Unisys also found itself caught up in the Pentagon procurement scandal of 1988. Federal prosecutors brought charges against some Unisys executives–including former vice-president Charles Gaines, who headed the Washington, D.C., office of one of the company’s defense units–with fraud, bribing Defense Department officials into yielding classified procurement documents, and making illegal campaign contributions to members of Congress; these activities allegedly occurred at Sperry prior to the merger. Unisys had already begun an internal investigation when the government made the accusations public. According to Paul Mann of Aviation Week & Space Technology, the company settled its part in the Operation Ill Wind court case in September 1991, pleading guilty to fraud and bribery and agreeing to pay a record of up to $190 million in damages, penalties, and fines. In the same article, James A. Unruh, who succeeded Blumenthal in 1990, was quoted as saying, ‘we as a company must accept responsibility for the past actions of a few people, even though today we have a completely different management team and different shareholders.’
Unisys’s difficulties continued and deepened in the early 1990s, with much of the troubles easily traced back to the merger of Burroughs and Sperry. The operations of the two companies had never been properly integrated, leaving duplicate R & D, marketing, and accounting departments. Already saddled with a huge debt load from the 1986 merger, Unisys was forced to take on an additional $1.4 billion in debt to cover negative cash flow, as the company’s mainframe computers were quickly losing market share to IBM and Amdahl. The company’s stock, which sold for about $50 in 1987, collapsed to a low of $1.75 during 1990. Unisys posted successive net losses of $639 million in 1989, $436 million in 1990, and $1.39 billion in 1991. Bankruptcy neared.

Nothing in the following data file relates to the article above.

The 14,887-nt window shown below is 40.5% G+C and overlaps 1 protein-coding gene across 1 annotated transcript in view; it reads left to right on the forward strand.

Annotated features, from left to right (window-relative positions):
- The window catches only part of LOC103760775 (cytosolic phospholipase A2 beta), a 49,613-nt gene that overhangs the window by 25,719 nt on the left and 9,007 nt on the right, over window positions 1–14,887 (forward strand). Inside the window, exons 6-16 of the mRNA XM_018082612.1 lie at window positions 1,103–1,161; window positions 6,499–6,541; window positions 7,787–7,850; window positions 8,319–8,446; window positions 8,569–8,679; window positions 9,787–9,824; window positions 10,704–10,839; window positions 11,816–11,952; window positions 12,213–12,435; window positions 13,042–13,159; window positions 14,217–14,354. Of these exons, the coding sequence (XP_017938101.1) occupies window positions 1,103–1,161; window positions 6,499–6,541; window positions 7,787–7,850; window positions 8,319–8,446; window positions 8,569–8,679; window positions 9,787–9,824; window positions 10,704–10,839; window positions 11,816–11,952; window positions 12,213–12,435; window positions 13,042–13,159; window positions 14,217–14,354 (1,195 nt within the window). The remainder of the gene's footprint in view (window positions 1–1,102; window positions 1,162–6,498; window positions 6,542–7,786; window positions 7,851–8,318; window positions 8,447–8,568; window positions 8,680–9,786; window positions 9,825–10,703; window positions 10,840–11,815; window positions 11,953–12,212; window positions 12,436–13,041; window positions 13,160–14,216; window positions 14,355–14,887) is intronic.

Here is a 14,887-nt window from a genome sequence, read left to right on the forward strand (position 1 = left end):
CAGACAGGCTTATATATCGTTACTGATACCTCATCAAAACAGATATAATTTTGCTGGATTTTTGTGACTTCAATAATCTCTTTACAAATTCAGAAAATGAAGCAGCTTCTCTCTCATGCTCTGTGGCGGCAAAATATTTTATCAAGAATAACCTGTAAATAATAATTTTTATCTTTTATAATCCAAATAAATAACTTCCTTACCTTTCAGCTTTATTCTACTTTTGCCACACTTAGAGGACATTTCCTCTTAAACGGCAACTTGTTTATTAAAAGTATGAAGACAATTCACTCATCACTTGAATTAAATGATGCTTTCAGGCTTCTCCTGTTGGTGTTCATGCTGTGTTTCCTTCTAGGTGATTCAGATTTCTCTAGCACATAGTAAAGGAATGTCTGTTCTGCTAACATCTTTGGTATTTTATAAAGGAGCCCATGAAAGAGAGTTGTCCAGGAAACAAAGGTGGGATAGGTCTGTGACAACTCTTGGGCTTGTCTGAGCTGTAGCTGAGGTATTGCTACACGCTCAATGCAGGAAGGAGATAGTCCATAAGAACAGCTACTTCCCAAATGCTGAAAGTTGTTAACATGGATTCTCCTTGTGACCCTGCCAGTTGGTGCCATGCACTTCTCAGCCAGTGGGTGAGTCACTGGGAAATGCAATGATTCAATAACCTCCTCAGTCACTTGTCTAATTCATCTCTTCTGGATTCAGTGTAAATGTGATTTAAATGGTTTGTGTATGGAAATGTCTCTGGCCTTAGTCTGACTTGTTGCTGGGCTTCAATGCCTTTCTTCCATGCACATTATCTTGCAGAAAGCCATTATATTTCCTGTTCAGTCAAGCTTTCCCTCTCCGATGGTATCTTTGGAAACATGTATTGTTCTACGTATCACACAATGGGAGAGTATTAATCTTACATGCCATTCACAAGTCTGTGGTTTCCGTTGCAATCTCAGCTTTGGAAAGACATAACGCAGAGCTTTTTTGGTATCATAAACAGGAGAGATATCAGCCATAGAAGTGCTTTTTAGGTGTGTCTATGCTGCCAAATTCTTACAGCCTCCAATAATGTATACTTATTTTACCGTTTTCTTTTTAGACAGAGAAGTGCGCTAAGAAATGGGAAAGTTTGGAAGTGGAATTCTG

Amid a depressed global economy, Unruh managed to turn Unisys’s fortunes around by 1992 through a draconian restructuring, the success of which surprised many observers. Unisys exacted additional drastic employee reductions, eliminating some 23,000 people from 1989 through 1991. At the end of 1991, the remaining Unisys workforce was roughly half the size of that at the time of the merger. An additional 6,000 jobs were cut in 1992, leaving a workforce of 54,300. Other major restructuring costs led Unisys to take massive charges of $1.2 billion in 1991, directly contributing to overall unprofitability for the year. These measures, however, were expected to reduce costs on an annual basis by approximately $800 million. In its aggressive drive to cut costs, Unisys reduced its 50,000-product line by 15,000 items, having determined that ten percent of its products were bringing in 90 percent of the revenue. Its mainframe computer lines were reduced from four to two (Sperry’s 2200 series and Burroughs’s A series). The Timeplex subsidiary, responsible for only a small fraction of overall revenues, was divested. The company shuttered seven of its 15 manufacturing facilities, and Unisys began concentrating on those market sectors where it was traditionally the strongest: banking, airlines, government, and communications. Debt was brought down to a more manageable $1.4 billion, from its peak of $3.5 billion.
This massive reengineering effort not only pulled Unisys from the brink of disaster, it also resulted in two solid years of financial performance: for 1992, net income of $361.2 million on sales of $8.7 billion, and for the following year, net income of $565.4 million on $7.74 billion in revenues. Unisys was much smaller–revenues had totaled $10.11 billion in 1990–but much more profitable.
Mid-1990s and Beyond: Shift to Services and Continued Restructuring
As the turnaround was taking shape, Unruh pushed the company in a new direction. With a clear shift taking place from mainframes to networked computing, Unruh moved to deemphasize the former through an expansion into computer services. Beginning in 1992 with the formation of a unit dedicated to providing information technology services, Unisys became active in the areas of systems consulting and design and systems integration services. One rationale behind the shift to services was that as computer systems grew ever more complex, in-house personnel were less and less able to cope, leading to a growing market for outside information technology expertise. Building on its existing mainframe maintenance activities, Unisys was able to generate $1.3 billion from services in 1992, then $2 billion the following year. By 1994 the company’s ‘services and solutions’ unit was generating more revenue than the mainstay mainframe hardware operations.